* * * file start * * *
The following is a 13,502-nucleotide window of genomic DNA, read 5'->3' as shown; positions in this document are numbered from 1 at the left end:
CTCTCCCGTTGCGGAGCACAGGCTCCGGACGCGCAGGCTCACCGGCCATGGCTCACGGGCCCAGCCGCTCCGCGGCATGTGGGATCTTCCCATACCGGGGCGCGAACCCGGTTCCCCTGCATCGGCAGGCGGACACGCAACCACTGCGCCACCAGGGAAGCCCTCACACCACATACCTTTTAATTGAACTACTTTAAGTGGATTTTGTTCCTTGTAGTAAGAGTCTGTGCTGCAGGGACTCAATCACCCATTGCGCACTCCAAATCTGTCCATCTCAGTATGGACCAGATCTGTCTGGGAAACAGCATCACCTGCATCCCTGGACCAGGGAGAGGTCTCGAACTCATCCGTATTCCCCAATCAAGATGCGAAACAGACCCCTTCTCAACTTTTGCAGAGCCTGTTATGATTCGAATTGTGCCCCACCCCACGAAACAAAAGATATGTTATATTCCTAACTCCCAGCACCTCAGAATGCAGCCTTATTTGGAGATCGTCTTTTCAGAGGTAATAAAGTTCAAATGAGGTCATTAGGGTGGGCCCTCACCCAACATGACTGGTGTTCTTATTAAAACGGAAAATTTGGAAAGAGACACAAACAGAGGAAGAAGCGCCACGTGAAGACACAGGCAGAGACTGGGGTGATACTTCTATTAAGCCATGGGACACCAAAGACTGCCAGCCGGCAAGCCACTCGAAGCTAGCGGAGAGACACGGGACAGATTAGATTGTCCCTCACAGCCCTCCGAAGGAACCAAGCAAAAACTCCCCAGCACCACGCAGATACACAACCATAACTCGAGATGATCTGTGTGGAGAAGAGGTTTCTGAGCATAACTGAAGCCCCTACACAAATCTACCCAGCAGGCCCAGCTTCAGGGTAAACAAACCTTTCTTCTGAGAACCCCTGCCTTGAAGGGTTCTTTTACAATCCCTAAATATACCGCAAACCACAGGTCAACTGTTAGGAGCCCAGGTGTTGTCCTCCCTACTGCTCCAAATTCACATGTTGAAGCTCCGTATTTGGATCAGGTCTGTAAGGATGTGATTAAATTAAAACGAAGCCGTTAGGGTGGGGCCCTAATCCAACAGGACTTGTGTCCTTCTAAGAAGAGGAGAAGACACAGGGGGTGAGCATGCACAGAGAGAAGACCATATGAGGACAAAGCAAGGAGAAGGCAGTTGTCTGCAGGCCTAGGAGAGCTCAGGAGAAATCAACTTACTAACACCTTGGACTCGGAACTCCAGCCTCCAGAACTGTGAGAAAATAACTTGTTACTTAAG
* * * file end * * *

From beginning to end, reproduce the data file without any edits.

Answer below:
The following is a 13,502-nucleotide window of genomic DNA, read 5'->3' as shown; positions in this document are numbered from 1 at the left end:
CTCTCCCGTTGCGGAGCACAGGCTCCGGACGCGCAGGCTCACCGGCCATGGCTCACGGGCCCAGCCGCTCCGCGGCATGTGGGATCTTCCCATACCGGGGCGCGAACCCGGTTCCCCTGCATCGGCAGGCGGACACGCAACCACTGCGCCACCAGGGAAGCCCTCACACCACATACCTTTTAATTGAACTACTTTAAGTGGATTTTGTTCCTTGTAGTAAGAGTCTGTGCTGCAGGGACTCAATCACCCATTGCGCACTCCAAATCTGTCCATCTCAGTATGGACCAGATCTGTCTGGGAAACAGCATCACCTGCATCCCTGGACCAGGGAGAGGTCTCGAACTCATCCGTATTCCCCAATCAAGATGCGAAACAGACCCCTTCTCAACTTTTGCAGAGCCTGTTATGATTCGAATTGTGCCCCACCCCACGAAACAAAAGATATGTTATATTCCTAACTCCCAGCACCTCAGAATGCAGCCTTATTTGGAGATCGTCTTTTCAGAGGTAATAAAGTTCAAATGAGGTCATTAGGGTGGGCCCTCACCCAACATGACTGGTGTTCTTATTAAAACGGAAAATTTGGAAAGAGACACAAACAGAGGAAGAAGCGCCACGTGAAGACACAGGCAGAGACTGGGGTGATACTTCTATTAAGCCATGGGACACCAAAGACTGCCAGCCGGCAAGCCACTCGAAGCTAGCGGAGAGACACGGGACAGATTAGATTGTCCCTCACAGCCCTCCGAAGGAACCAAGCAAAAACTCCCCAGCACCACGCAGATACACAACCATAACTCGAGATGATCTGTGTGGAGAAGAGGTTTCTGAGCATAACTGAAGCCCCTACACAAATCTACCCAGCAGGCCCAGCTTCAGGGTAAACAAACCTTTCTTCTGAGAACCCCTGCCTTGAAGGGTTCTTTTACAATCCCTAAATATACCGCAAACCACAGGTCAACTGTTAGGAGCCCAGGTGTTGTCCTCCCTACTGCTCCAAATTCACATGTTGAAGCTCCGTATTTGGATCAGGTCTGTAAGGATGTGATTAAATTAAAACGAAGCCGTTAGGGTGGGGCCCTAATCCAACAGGACTTGTGTCCTTCTAAGAAGAGGAGAAGACACAGGGGGTGAGCATGCACAGAGAGAAGACCATATGAGGACAAAGCAAGGAGAAGGCAGTTGTCTGCAGGCCTAGGAGAGCTCAGGAGAAATCAACTTACTAACACCTTGGACTCGGAACTCCAGCCTCCAGAACTGTGAGAAAATAACTTGTTACTTAAG